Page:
WASHINGTON — More students are heading back to class in the coming days and weeks. In Southeast D.C., one charter school has had nearly a half-million dollars worth of renovations in an attempt to keep their students safe as they prepare for in-person learning for the first time in 18 months.
Digital Pioneers Academy will begin its fourth year providing a unique learning experience for students.
Their curriculum includes traditional topics like math and language arts, in addition, scholars also have a 45-minute computer engineering course. Their goal is to make sure their students don’t just consume the digital economy, but they become a part of creating it.
“At Digital Pioneers Academy we say we think thoughtfully, creatively, and critically about complex problems. That's what innovators do. And if COVID is not a complex problem, I don't know what is,” said Mashea Ashton, founder and principal of the school.
One of the first changes students and parents will notice will be the temperature check when they walk through the doors.
“We will have spent close to about a half of a million dollars, probably, even more, to get this building really ready for the maximum number of students,” Ashton said.
During the last year, Ashton said they’ve been gearing up for the return of safe in-person learning. She said her team is nearly 80% fully vaccinated.
“This is called an air troffer, it purifies the air. The city actually requires at least three air exchanges per minute, we've actually got troffers that have four exchanges per minute as well as you can see over here, an air purifying system,” Ashton added.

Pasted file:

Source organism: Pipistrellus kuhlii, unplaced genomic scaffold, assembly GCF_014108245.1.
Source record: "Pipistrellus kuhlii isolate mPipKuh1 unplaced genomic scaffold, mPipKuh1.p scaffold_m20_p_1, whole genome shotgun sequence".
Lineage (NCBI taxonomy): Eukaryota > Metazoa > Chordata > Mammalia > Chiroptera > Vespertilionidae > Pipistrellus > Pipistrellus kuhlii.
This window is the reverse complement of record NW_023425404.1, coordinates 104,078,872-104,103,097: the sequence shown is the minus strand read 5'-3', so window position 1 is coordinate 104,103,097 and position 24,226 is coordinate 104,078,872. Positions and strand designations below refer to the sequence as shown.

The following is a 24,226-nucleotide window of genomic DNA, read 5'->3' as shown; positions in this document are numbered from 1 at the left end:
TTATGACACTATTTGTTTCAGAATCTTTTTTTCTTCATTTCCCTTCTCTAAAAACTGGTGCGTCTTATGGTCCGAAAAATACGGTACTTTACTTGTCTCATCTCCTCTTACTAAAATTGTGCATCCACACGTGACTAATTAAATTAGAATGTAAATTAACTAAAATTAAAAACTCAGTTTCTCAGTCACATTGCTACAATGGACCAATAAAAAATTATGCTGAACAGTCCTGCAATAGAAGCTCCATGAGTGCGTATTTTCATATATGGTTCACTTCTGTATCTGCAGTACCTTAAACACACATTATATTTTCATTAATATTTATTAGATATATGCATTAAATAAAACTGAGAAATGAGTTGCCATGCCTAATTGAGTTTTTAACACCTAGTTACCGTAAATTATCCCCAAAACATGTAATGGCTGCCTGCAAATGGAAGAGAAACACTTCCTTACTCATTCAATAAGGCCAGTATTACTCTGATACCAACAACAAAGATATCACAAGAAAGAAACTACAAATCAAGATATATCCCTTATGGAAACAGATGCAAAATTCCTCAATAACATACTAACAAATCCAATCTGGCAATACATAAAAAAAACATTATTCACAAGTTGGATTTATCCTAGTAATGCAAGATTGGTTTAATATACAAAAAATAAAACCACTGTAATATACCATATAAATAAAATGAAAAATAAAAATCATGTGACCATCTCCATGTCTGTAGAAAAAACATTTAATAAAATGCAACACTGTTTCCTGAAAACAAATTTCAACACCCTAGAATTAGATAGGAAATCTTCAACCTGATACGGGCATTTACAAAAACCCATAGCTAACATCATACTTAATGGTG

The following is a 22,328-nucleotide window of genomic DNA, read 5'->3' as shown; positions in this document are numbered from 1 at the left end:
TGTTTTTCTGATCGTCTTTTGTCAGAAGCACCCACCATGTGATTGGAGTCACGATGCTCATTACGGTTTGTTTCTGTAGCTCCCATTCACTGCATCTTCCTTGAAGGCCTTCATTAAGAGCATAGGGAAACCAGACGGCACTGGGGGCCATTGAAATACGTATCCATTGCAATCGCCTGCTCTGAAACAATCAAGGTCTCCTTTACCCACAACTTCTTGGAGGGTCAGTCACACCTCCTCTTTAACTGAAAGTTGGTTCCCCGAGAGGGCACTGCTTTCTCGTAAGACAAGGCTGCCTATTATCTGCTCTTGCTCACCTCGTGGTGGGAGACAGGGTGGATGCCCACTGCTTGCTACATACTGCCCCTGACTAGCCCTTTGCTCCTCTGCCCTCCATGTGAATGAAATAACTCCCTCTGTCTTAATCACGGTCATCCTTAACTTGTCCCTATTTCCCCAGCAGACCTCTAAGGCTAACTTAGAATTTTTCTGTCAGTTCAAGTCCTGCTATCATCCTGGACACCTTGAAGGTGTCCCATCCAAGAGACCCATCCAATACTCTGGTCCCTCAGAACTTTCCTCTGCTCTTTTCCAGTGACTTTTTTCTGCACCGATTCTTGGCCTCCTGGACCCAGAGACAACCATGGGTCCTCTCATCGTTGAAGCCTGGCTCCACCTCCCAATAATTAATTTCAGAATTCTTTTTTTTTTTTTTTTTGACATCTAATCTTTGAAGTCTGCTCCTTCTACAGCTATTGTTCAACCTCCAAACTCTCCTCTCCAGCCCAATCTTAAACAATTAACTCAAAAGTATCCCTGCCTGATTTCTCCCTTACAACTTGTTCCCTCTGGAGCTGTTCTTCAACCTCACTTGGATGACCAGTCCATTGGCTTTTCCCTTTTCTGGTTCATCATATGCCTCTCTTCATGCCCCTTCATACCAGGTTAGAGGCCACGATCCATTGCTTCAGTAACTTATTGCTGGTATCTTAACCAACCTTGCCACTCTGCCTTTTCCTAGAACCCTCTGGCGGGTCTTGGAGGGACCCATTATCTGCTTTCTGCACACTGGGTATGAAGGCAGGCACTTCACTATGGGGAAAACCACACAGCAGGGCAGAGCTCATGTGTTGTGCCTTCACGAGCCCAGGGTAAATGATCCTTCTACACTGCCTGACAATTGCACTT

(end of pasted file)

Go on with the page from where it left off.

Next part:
This location houses scholars from 7th to 9th grade. They’ve also renovated classrooms to allow more light into each room as well as added more bathrooms to their second floor. When students head back to class, in addition to daily temperature checks, there will be weekly COVID-19 tests.
“When we return back, it's not going to be the same. I don't know if we'll ever go back to the same, but our scholars will have meals in their classrooms with their cohort and it'll be socially distanced,” Ashton said.
Their goal is to be 100% in-person for the 2021-2022 school year, the digitally savvy school said they’re prepared in the event there’s a need for remote learning.
“We are working on a, I would call it, a hybrid version where our scholars will be able to Zoom into the instruction so they will not miss a beat. But if you're sick, you're sick, and that's okay. So missing school if you have a sickness is okay but we're going to work really hard to catch you up as well,” Ashton said.
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